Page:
Vegan vs Vegetarian: Living a Healthy Lifestyle

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Pile of veggiesThere are many reasons why individuals decide to choose a particular eating style, but it is important to understand the difference between these lifestyle choices. Below we will take an in-depth look at what it means to be vegan, vegetarian or pescatarian including differences between them, acceptable and unacceptable foods and reasons why people choose each eating style.

Vegan vs Vegetarian

A vegan is someone who does not eat or use animal products. Veganism is often a life choice rather than simply a dietary choice. When it comes to eating however, veganism almost always offers a more limited eating choice than vegetarianism.

A vegetarian is someone who does not eat meat or meat-based products. Occasionally vegetarians will also opt not to eat other animal products as well. Unlike veganism however, vegetarians do not generally extend their dietary choices to other areas of their life such as clothes they wear and the personal products they use. There are three subcategories of vegetarians in addition to general vegetarianism: lacto-vegetarians, ovo-vegetarians and lacto-ovo-vegetarians.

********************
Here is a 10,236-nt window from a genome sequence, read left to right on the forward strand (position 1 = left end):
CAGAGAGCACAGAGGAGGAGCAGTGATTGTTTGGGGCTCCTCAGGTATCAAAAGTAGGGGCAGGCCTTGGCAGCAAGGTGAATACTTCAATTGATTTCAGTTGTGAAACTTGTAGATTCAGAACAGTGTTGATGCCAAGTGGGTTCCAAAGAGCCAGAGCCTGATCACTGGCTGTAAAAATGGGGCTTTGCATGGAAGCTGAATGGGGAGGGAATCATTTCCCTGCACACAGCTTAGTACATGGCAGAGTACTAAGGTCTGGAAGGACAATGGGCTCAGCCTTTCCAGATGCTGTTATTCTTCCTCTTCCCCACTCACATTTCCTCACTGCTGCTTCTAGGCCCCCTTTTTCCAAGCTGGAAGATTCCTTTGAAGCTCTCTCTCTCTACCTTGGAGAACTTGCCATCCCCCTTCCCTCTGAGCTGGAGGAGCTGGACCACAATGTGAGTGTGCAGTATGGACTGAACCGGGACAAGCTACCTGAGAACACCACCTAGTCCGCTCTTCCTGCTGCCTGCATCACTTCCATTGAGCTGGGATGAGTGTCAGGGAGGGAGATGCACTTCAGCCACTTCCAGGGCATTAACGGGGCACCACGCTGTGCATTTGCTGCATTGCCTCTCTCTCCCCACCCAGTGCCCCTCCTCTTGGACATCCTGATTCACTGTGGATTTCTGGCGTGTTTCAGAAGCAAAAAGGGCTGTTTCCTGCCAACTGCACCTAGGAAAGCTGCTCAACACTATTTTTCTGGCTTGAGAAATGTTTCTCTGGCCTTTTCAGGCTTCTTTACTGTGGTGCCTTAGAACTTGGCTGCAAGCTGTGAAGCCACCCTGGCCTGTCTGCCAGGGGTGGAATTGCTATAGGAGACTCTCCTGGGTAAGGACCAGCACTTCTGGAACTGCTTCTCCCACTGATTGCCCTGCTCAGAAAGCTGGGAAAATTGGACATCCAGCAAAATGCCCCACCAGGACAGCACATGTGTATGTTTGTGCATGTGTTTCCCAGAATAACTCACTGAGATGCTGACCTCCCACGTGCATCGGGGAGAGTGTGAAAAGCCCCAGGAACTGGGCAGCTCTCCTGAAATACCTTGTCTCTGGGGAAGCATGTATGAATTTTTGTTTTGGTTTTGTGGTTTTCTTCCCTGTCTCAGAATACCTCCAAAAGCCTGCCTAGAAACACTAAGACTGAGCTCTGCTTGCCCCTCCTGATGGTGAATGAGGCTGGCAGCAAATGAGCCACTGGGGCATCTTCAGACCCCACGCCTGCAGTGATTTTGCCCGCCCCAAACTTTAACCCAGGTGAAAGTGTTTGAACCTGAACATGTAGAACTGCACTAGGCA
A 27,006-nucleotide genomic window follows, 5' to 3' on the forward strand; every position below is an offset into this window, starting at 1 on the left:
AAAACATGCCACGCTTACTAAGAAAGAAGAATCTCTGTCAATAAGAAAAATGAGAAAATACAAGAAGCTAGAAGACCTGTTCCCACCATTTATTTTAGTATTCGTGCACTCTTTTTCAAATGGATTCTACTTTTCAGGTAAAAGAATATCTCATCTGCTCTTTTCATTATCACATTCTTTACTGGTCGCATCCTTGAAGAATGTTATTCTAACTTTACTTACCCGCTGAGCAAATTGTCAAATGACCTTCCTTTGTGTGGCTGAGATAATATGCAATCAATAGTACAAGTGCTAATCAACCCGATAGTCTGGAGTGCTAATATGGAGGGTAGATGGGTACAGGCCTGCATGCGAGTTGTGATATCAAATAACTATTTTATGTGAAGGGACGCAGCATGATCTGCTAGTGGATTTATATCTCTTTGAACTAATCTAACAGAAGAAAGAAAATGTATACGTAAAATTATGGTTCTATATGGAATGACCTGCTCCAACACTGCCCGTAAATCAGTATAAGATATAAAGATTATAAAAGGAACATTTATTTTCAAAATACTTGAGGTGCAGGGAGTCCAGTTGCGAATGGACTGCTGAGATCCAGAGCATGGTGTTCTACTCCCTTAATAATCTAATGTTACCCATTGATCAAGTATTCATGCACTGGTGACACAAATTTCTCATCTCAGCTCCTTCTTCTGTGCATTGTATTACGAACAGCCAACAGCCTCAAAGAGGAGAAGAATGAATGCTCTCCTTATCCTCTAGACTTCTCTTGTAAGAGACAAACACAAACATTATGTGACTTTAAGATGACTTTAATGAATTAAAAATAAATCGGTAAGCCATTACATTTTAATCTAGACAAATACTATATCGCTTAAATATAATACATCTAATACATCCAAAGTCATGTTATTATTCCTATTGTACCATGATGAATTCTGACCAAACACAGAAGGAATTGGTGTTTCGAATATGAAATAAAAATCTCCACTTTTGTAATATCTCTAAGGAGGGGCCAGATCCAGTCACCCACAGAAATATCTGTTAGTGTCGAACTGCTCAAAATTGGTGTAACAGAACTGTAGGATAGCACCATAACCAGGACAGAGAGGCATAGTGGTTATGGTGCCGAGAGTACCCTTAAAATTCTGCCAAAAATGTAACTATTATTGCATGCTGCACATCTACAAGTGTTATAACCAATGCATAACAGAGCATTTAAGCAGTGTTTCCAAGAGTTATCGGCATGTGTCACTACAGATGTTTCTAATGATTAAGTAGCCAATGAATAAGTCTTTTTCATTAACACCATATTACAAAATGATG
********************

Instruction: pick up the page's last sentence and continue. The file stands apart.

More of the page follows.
Vegetarians that still consume milk and/or eggs generally do so under the caveat that these products are free range, hormone free and organic in nature. These products ensure that animals are not mistreated during their production. While these items are obtained from animals, they do not result in the death of the animal providing them and they do not support unhealthy and inhumane animal conditions.

Saying that there is a “nutritional difference” between veganism and vegetarianism is tricky because the nutrition one gleans from a diet is based upon how they eat when on that diet. For example, the vegetarian with a lack of variety in their diet may well be experiencing symptoms of poor nutrition where a vegan with a range of variety in their diet may be nutritionally balanced. Overall it is recommended that all individuals who consume a vegan and vegetarian diet consult a nutritionist and supplement their diet with vitamin supplements. Supplements of most concern for vegans are amino acid supplements and B12 supplements since these vitamins are obtained for most people through animal based products.